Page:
When I was studying my first year in Israel, before I made aliya, we were required to volunteer once a week somewhere in Israel. I and a group of my friends chose to volunteer at the Temple Mount Antiquities Salvage Operation that sorted through the soil that had been removed from the Temple Mount during the excavations for Solomon's Stables.
There was a lot of controversy over the method of dirt disposal and the process of the excavation as discussed in this article, and a group got together and started sifting through the ruins to recover some of the artifacts that had been thrown out, including ancient coins, pieces of jewelry and many other items dating back thousands of years.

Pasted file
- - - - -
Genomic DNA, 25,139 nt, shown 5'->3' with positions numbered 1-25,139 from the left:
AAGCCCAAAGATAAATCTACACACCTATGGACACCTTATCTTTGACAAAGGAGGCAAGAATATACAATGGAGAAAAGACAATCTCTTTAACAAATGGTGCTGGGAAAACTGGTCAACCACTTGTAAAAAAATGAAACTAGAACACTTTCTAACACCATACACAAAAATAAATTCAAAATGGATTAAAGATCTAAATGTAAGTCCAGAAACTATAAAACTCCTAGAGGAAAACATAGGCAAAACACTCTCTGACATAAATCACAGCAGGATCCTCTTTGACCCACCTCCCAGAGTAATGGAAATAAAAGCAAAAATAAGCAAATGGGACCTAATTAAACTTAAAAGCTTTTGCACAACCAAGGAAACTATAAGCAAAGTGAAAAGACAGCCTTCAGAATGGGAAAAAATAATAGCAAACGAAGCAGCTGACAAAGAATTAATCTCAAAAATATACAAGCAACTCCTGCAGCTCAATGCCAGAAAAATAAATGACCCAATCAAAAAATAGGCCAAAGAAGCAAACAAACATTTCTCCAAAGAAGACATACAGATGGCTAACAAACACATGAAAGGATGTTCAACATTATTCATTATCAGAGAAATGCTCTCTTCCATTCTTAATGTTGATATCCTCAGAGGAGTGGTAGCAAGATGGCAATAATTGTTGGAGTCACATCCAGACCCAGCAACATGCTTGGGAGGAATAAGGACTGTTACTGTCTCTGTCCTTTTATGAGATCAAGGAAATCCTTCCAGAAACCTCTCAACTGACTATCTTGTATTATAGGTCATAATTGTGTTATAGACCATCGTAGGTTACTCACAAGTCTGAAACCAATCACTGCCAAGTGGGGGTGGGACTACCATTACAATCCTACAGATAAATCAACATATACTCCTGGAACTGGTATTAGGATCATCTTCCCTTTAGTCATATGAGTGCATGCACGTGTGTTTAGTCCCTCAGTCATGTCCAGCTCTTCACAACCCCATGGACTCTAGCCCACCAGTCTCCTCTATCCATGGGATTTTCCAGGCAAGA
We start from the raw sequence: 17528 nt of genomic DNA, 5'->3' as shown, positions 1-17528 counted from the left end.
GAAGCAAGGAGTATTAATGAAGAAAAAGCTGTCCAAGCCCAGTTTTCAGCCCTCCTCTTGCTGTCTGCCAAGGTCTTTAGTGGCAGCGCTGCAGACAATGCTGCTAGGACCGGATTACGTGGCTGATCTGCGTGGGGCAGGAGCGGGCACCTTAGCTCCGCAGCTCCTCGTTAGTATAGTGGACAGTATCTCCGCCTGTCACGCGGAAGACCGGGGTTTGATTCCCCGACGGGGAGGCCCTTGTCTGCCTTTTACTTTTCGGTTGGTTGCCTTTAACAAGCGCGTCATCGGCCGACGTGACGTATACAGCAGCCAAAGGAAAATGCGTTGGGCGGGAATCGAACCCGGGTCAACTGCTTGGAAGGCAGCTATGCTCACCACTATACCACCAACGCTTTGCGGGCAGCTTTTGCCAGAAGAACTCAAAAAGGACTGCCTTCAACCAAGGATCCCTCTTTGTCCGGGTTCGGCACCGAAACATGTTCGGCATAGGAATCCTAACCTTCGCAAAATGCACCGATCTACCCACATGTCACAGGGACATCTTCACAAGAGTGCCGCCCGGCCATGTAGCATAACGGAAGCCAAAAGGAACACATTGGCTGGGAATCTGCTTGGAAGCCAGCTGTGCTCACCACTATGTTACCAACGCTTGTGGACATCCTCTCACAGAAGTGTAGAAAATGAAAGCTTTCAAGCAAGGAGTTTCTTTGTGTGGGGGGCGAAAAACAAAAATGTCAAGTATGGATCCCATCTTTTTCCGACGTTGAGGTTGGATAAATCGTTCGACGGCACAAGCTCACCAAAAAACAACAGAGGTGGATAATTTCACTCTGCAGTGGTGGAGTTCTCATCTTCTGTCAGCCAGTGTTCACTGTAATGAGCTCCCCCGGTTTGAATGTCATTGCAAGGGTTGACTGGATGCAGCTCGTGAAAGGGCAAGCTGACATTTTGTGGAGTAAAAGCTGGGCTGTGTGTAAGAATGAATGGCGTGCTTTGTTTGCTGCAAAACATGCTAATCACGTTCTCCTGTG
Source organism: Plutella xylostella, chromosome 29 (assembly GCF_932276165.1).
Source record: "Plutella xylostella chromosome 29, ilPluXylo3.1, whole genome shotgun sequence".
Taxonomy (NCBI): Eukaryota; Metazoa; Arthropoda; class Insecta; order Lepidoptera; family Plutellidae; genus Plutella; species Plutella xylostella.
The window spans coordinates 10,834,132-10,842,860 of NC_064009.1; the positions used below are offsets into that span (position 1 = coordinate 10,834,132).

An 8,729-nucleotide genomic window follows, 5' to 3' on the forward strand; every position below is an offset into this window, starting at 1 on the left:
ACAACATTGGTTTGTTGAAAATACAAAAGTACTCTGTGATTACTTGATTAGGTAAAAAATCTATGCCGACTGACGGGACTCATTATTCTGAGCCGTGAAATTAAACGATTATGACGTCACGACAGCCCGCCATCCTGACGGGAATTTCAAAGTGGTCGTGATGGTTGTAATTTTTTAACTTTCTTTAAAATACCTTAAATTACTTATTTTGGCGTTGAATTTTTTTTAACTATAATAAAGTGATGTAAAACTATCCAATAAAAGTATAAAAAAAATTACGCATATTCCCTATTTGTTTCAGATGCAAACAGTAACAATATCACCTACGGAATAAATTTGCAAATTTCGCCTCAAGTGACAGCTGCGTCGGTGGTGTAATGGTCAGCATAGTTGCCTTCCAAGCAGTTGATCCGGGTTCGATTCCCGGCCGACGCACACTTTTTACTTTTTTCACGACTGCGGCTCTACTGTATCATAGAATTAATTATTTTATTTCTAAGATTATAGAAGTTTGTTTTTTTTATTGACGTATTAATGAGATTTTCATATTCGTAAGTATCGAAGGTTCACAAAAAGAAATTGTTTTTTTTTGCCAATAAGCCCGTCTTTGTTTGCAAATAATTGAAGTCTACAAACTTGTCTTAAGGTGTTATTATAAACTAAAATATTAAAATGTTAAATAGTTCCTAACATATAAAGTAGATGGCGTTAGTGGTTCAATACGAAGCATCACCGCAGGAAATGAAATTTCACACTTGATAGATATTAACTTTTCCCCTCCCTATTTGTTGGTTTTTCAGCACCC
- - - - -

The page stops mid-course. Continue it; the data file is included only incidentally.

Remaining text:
On Tu B’Shvat, 2005 I had my most meaningful Israel Tu B’Shvat experience while volunteering.
On the hill, over looking the Old City from just under the Hebrew University campus, where the dig was taking place at Emek Tzurim National Park, a man was planting olive trees. One of the dig volunteers went over and asked him if we could help.
We spent that afternoon digging through dirt as we normally did, but this time it was not just to recover old artifacts. It was to plant new roots.
While Tu B’Shvat celebrates the birthday of the trees that are planted throughout the entire year, there is something truly meaningful about being able to plant on Tu B’Shvat, looking over the city of Jerusalem, settling new roots into the ancient soil.